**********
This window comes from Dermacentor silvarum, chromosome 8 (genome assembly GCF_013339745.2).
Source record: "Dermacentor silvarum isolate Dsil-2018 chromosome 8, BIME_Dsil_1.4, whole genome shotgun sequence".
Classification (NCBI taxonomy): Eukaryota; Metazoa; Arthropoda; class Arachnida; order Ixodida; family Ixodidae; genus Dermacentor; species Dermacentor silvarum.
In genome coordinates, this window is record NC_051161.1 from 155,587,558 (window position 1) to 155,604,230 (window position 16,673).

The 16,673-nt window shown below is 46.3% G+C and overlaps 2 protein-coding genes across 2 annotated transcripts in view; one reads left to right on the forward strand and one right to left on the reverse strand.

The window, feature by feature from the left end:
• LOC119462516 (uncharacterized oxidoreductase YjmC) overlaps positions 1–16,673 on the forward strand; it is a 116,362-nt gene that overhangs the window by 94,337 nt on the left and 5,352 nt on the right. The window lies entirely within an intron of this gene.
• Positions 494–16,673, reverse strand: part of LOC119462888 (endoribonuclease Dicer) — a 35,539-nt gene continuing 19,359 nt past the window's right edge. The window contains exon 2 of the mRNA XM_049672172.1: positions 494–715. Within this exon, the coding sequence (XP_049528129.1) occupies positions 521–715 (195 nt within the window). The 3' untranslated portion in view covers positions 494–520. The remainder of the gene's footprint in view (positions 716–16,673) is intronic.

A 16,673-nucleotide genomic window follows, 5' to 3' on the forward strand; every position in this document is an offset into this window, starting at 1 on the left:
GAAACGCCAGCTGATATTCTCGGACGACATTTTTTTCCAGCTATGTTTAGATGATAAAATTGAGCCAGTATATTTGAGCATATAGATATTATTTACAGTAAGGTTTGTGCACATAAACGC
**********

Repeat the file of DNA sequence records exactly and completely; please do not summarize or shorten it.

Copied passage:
This window comes from Dermacentor silvarum, chromosome 8 (genome assembly GCF_013339745.2).
Source record: "Dermacentor silvarum isolate Dsil-2018 chromosome 8, BIME_Dsil_1.4, whole genome shotgun sequence".
Classification (NCBI taxonomy): Eukaryota; Metazoa; Arthropoda; class Arachnida; order Ixodida; family Ixodidae; genus Dermacentor; species Dermacentor silvarum.
In genome coordinates, this window is record NC_051161.1 from 155,587,558 (window position 1) to 155,604,230 (window position 16,673).

The 16,673-nt window shown below is 46.3% G+C and overlaps 2 protein-coding genes across 2 annotated transcripts in view; one reads left to right on the forward strand and one right to left on the reverse strand.

The window, feature by feature from the left end:
• LOC119462516 (uncharacterized oxidoreductase YjmC) overlaps positions 1–16,673 on the forward strand; it is a 116,362-nt gene that overhangs the window by 94,337 nt on the left and 5,352 nt on the right. The window lies entirely within an intron of this gene.
• Positions 494–16,673, reverse strand: part of LOC119462888 (endoribonuclease Dicer) — a 35,539-nt gene continuing 19,359 nt past the window's right edge. The window contains exon 2 of the mRNA XM_049672172.1: positions 494–715. Within this exon, the coding sequence (XP_049528129.1) occupies positions 521–715 (195 nt within the window). The 3' untranslated portion in view covers positions 494–520. The remainder of the gene's footprint in view (positions 716–16,673) is intronic.

A 16,673-nucleotide genomic window follows, 5' to 3' on the forward strand; every position in this document is an offset into this window, starting at 1 on the left:
GAAACGCCAGCTGATATTCTCGGACGACATTTTTTTCCAGCTATGTTTAGATGATAAAATTGAGCCAGTATATTTGAGCATATAGATATTATTTACAGTAAGGTTTGTGCACATAAACGC